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The Visionary Art of Nicholas Roerich

A Messenger of Beauty

Foreword by Gary Lachman
Published by Park Street Press
Distributed by Simon & Schuster

About The Book

A fully illustrated biography of mystic, artist, and explorer Nicholas Roerich.

Nicholas Roerich (1874–1947) was a Russian artist, writer, archaeologist, explorer, mystic, theosophist, and peacemaker who left a rich legacy of nearly 7,000 visionary paintings and 30 books on the mystic East. Twice nominated for the Nobel Peace Prize due to the Roerich Peace Pact—a remarkable treaty signed by President Roosevelt that sought to preserve cultural monuments during times of war—Roerich had a profound love for folk traditions of Russia, India, and Tibet, especially legends of lost cities and paradise. Together with his wife and two sons, from the 1890s into the 1950s, Roerich embarked on a number of spiritual quests through India, the Gobi Desert, the Altai and Kunlun Mountains, Mongolia, and Tibet, crisscrossing the Himalayan Mountains many times before settling in Kullu, India in the shadows of the great mountain range. Through his explorations throughout the world and the immersive art he created during those travels, he was seeking the grains of spiritual truth behind the legends of paradise lost, including during his pilgrimages in search of Shambala.

Revealing the mystical world of Nicholas Roerich in stunning full color, Jacqueline Decter invites us to witness Roerich’s far-reaching vision and dedication to beauty across the full scope of his inspiring life and artistic career. This new hardcover edition features Decter’s translations of many Russian texts into English as well as 88 color plates showcasing the variety of Roerich’s artistic talent, from breathtaking Himalayan landscapes and spiritual themes to set and costume designs, most notably for Stravinsky’s The Rite of Spring. A celebration of Roerich as both visionary artist and visionary explorer, this fully illustrated biography illuminates a man whose life and work significantly influenced the development of modern art and culture.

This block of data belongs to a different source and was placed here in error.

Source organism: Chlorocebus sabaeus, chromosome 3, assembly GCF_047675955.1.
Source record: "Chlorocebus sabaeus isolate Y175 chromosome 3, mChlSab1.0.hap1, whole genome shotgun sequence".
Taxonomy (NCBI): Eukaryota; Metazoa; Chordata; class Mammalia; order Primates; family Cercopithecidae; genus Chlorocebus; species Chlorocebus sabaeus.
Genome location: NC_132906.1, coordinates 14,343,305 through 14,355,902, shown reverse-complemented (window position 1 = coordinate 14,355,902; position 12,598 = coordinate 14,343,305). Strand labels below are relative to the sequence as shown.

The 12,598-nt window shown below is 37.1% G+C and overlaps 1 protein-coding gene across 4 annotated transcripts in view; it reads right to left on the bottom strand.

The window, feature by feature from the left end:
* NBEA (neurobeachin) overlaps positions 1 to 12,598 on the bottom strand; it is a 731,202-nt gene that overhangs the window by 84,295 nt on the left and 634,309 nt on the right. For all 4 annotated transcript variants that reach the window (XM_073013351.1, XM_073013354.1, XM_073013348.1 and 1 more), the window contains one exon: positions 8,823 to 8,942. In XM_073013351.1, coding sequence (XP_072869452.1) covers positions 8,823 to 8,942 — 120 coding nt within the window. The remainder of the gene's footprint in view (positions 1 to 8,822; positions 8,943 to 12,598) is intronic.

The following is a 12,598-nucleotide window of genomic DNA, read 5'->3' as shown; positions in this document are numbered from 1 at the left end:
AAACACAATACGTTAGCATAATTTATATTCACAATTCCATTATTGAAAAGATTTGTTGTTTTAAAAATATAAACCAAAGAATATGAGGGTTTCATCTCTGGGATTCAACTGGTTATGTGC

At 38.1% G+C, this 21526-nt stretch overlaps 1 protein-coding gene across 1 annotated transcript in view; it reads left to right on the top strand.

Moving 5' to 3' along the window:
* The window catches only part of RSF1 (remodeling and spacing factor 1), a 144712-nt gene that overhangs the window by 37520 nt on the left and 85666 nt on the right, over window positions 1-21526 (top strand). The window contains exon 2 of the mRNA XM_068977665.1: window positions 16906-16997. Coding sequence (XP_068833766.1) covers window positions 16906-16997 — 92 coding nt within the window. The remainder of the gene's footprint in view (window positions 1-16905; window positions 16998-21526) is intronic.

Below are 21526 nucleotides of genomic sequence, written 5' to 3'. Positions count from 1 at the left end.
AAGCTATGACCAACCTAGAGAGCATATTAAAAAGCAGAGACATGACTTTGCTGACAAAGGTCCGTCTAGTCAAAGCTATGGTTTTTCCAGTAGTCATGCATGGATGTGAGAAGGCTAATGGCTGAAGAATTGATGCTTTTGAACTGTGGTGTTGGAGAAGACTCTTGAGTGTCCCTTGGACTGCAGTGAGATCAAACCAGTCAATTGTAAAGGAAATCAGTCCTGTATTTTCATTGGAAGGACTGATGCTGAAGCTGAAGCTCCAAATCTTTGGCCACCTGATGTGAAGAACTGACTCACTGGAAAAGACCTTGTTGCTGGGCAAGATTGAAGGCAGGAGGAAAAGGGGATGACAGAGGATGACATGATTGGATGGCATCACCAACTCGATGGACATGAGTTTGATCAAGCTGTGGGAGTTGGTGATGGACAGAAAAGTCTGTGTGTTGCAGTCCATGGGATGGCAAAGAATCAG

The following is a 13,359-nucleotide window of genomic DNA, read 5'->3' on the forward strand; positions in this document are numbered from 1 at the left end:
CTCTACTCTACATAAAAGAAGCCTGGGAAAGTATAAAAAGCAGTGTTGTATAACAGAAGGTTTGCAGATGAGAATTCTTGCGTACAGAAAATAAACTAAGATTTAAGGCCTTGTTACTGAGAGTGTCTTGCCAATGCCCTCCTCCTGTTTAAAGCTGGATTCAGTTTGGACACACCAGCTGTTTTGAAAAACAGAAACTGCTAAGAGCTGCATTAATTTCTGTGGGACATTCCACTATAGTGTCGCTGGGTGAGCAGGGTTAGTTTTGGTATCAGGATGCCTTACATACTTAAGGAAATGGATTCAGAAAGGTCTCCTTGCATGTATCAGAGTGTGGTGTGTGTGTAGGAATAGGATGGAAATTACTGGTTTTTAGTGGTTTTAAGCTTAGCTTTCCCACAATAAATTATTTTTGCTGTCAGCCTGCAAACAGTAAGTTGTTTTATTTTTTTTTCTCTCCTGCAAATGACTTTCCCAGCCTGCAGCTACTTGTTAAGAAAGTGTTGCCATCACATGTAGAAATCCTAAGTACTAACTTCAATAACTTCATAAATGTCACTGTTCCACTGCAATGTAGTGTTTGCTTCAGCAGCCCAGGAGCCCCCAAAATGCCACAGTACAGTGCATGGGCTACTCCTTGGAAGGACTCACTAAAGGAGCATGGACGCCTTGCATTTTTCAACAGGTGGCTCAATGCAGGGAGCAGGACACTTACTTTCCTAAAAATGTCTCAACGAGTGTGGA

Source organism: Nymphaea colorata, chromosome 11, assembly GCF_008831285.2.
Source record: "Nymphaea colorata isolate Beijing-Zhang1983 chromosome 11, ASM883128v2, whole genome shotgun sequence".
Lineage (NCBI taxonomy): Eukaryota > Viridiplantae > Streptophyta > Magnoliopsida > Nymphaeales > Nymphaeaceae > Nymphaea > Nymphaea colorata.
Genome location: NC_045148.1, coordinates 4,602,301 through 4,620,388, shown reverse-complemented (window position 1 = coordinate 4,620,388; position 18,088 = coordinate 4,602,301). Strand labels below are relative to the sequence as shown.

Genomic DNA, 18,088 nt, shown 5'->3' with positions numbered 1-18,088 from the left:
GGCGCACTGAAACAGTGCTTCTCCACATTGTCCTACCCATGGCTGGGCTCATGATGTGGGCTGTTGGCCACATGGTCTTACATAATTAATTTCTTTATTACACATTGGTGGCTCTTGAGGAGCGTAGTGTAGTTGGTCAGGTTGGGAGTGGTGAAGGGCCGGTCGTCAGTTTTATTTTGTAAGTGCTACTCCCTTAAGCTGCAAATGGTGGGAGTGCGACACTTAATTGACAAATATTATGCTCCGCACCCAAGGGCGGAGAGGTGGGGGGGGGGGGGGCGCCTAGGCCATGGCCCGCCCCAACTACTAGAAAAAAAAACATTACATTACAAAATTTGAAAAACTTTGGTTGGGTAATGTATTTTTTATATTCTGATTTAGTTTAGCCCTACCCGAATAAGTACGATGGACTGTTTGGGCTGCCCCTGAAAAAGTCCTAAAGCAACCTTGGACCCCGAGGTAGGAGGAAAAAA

About The Author

Jacqueline Decter, Ph.D., is a scholar of Russian literature with a doctorate in Slavic languages from the University of Michigan. A former editor in chief at Doubleday Entertainment, she lives in New York City.

Product Details

  • Publisher: Park Street Press (October 12, 2023)
  • Length: 224 pages
  • ISBN13: 9781644117972

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Raves and Reviews

“Roerich’s vision is a pantheistic hymn to a union of man and nature.”

– Anna Kisselgoff, The New York Times

“Roerich’s mountains are not those of madness but of a kind of super-sanity and clarity. They convey the transcendental air of the rooftop of the world—thin, bracing, animating—and the sharpness of vision of an artist in his element. Readers unfamiliar with Roerich’s work should be prepared for a trek through the Himalayas of the mind. Those who know it may agree that if Dostoyevsky was right, and beauty will save the world, Roerich has certainly made a substantial contribution to that effort.”

– From the Foreword by Gary Lachman, author of The Return of Holy Russia

“Nicholas Roerich’s wide diversity of talents would have made him a unique individual in any era. Trained not only as an artist but also as a lawyer, he wrote extensively on legal matters, the arts, ethics, and their links to a more general law of the universe. He was convinced that the evolution of culture depended on a synthesis of knowledge from all fields of human endeavor. His belief in the fundamental unity of all cultures and civilizations led him to a profound study of Eastern culture and philosophy.”

– From the Preface by Edgar Lansbury, president of the Nicholas Roerich Museum

“The original force of Roerich’s work consists in a masterly and marked symmetry and a definite rhythm, like the melody of an epic song.”

– Nina Selivanova, author of The World of Roerich

“Roerich learned things ignored by other men; perceived relations between seemingly isolated phenomena and unconsciously felt the presence of an unknown treasure.”

– Garabed Paelian, author of Nicholas Roerich

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